Apple Chinese Supplier Terminated Due to Child Labor
Apple is struggling to resolve the same issues that consistently persist in its supply chain, especially in China: Child labor, forced excessive worker hours and poor safety conditions. Apple’s latest Supplier Responsibility 2013 Report details the company’s findings and underlines the company’s underage labor policy, as it terminated a partnership with a Chinese supplier.
During its site inspections, Apple found that the Chinese supplier had 74 cases of workers under the age of 16.
As a result, the supplier, Guandong Real Faith Pingzhou Electronics, saw its contract terminated, and the report points out that it’s also tackling the underlying problem by identifying and notifying authorities of any third-party labor agent that willfully and illegally recruited young workers.
And there are such agencies, like Shenzhen Quanshun Human Resources Co., Ltd., which Apple inspectors found to have conspired with families to forge age verification documents and make the workers appear older than they actually were.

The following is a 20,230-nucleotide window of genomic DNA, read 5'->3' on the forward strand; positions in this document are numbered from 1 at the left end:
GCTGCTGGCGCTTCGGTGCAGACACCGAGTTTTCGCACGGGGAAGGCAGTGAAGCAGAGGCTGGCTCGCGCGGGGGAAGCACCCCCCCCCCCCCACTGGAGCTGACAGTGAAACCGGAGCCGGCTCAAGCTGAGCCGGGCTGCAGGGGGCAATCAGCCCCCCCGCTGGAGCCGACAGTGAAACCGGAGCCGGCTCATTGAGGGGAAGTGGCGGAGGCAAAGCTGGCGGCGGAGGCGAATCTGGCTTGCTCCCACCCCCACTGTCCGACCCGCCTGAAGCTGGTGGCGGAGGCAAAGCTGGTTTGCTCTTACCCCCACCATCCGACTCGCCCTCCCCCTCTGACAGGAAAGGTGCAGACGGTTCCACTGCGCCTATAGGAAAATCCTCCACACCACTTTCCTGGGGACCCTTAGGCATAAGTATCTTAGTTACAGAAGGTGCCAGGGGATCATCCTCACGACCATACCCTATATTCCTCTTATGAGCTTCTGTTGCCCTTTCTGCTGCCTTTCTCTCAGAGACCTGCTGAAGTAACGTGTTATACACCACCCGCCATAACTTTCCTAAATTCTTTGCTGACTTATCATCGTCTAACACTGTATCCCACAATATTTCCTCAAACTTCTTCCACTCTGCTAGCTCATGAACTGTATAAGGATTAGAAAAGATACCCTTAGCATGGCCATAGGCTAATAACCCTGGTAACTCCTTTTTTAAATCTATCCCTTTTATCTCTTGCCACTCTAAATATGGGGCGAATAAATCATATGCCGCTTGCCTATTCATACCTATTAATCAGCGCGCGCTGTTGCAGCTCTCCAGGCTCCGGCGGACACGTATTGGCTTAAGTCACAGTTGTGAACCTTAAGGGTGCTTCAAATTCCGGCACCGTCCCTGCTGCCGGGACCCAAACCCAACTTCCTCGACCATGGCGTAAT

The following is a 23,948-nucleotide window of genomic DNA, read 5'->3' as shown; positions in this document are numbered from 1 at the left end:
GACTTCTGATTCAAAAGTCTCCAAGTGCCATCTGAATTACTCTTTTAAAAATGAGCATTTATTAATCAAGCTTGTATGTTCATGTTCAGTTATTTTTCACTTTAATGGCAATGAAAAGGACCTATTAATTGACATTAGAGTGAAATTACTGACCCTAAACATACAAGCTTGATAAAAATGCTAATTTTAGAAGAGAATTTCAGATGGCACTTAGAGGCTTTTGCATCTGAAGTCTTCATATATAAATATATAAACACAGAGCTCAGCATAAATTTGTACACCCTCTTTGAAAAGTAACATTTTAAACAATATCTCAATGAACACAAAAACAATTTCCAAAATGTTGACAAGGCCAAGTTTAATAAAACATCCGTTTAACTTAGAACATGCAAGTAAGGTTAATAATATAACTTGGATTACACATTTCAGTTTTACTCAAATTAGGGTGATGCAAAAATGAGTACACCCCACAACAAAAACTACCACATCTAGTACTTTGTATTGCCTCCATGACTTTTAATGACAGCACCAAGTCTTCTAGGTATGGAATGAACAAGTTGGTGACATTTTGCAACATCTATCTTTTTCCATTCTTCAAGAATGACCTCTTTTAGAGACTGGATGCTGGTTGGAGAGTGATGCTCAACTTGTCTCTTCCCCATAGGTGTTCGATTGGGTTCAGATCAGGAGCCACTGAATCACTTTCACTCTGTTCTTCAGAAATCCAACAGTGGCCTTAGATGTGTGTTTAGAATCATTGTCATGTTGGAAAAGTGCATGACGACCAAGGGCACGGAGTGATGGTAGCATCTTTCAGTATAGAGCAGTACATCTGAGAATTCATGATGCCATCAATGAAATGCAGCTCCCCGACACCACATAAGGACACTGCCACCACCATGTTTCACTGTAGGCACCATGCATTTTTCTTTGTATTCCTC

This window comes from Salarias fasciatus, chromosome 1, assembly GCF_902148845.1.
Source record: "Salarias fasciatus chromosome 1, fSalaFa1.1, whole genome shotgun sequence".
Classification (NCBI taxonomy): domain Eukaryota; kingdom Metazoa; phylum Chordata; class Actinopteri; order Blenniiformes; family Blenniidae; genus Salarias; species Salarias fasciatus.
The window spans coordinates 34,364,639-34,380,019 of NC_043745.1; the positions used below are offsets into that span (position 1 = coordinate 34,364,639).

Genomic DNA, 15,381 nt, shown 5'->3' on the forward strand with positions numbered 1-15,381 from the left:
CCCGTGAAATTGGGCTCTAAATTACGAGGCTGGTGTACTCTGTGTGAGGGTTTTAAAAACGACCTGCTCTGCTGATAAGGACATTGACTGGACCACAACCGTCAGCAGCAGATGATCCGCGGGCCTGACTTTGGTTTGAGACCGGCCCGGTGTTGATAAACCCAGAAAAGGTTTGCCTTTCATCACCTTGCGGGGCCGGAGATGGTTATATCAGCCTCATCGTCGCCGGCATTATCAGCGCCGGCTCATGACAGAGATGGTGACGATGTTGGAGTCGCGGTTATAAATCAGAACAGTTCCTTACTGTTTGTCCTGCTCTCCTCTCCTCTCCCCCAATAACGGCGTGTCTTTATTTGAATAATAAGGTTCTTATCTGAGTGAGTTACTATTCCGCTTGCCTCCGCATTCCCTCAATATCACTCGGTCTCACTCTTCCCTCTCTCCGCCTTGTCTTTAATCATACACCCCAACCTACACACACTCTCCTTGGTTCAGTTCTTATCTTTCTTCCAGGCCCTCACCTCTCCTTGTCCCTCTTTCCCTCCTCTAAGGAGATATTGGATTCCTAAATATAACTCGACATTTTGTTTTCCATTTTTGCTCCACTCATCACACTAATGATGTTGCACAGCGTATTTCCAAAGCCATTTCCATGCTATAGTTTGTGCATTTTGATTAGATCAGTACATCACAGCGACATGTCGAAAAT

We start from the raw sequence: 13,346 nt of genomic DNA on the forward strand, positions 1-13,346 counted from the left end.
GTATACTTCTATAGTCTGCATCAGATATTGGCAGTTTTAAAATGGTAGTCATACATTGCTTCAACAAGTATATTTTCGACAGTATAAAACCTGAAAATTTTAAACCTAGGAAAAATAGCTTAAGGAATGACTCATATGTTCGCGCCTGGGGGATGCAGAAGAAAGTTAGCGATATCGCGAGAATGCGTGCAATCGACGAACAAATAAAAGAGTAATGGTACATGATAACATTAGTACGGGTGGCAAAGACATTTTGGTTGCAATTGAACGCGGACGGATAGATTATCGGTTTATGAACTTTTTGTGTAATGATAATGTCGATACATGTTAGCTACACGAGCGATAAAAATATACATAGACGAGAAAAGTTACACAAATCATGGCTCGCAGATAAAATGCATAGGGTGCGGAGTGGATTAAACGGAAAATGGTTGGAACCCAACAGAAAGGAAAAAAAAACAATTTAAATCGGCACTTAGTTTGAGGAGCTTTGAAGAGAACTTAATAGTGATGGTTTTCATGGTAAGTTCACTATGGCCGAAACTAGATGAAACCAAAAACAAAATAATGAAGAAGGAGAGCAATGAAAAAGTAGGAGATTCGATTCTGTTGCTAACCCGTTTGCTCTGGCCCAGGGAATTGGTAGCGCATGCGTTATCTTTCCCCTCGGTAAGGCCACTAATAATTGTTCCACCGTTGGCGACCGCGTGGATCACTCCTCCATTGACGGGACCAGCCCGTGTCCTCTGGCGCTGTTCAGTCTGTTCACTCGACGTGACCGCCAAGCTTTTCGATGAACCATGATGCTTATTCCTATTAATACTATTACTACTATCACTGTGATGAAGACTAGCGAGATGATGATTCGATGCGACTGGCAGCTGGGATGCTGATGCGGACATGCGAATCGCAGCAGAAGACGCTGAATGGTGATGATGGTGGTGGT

Apple’s effort in contributing to better working conditions and applying company policy among its suppliers has had some positive results: No underage labor was found among its final assembly partners, but as the aforementioned agency and the above supplier’s case shows, there are still issues further down the supply chain.
As of November, Apple has been monitoring more than a million workers, and the company is working with the Fair Labor Association (FLA).
The FLA led all of the 393 audits throughout last year, which is the most comprehensive investigation of Apple’s complex supply chain, involving 1.5 million workers spread across 14 countries.
During the audits, Apple and the FLA found that there was an average of 82% compliance with a maximum 60-hour week for factory-floor workers, and the Cupertino company got suppliers to return a total of $6.4 million to employees last year, which was held back by recruiters as an “excessive recruitment fee” to get a job at a plant.
The full 37-page report is available for download on Apple’s website.
Written by Istvan Fekete, with contributions from, and editing by Mike Crook